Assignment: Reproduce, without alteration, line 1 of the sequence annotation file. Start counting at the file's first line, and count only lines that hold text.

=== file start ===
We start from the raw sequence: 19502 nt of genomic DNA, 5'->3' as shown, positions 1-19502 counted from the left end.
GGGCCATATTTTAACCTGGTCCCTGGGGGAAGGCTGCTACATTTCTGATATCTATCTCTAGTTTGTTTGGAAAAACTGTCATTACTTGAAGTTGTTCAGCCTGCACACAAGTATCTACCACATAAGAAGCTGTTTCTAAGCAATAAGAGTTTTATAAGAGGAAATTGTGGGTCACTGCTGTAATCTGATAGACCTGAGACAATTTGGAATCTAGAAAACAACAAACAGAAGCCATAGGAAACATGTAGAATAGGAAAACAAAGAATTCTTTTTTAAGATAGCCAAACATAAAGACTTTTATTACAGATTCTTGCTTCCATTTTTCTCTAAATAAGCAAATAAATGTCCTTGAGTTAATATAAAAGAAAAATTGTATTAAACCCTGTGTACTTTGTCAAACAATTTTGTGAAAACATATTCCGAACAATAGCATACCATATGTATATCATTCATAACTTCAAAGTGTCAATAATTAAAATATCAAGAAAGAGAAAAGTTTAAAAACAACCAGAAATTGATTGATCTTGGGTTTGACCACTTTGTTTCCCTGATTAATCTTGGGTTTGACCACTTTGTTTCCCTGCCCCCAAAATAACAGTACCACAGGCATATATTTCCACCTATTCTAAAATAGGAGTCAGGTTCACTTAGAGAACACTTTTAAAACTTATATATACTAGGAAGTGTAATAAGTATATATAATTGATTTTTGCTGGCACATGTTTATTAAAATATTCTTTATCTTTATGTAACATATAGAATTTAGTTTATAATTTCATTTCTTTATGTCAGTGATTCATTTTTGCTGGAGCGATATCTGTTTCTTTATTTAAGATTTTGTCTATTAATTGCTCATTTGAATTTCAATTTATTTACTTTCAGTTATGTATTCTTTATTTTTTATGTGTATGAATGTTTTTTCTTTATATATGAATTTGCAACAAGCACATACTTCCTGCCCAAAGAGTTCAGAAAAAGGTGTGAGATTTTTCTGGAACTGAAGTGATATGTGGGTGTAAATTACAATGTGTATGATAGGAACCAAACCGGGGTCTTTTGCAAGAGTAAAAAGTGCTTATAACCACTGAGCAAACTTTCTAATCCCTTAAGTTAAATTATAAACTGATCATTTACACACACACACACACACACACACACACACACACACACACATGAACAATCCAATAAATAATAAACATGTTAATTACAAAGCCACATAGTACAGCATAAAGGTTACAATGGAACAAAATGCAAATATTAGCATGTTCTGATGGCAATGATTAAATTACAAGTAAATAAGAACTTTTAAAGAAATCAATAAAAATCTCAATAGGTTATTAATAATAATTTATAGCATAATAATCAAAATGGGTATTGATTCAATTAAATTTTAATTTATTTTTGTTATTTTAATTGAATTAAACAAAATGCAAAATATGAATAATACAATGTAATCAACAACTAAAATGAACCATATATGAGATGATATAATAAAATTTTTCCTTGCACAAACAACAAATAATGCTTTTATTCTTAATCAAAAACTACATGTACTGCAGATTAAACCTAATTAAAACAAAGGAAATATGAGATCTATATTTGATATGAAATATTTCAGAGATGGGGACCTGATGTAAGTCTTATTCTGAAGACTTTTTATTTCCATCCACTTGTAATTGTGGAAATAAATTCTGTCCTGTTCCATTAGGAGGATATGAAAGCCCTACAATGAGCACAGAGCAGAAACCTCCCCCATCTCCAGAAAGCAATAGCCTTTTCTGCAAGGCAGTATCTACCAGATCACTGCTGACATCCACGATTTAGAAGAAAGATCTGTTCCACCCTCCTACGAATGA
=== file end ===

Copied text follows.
We start from the raw sequence: 19502 nt of genomic DNA, 5'->3' as shown, positions 1-19502 counted from the left end.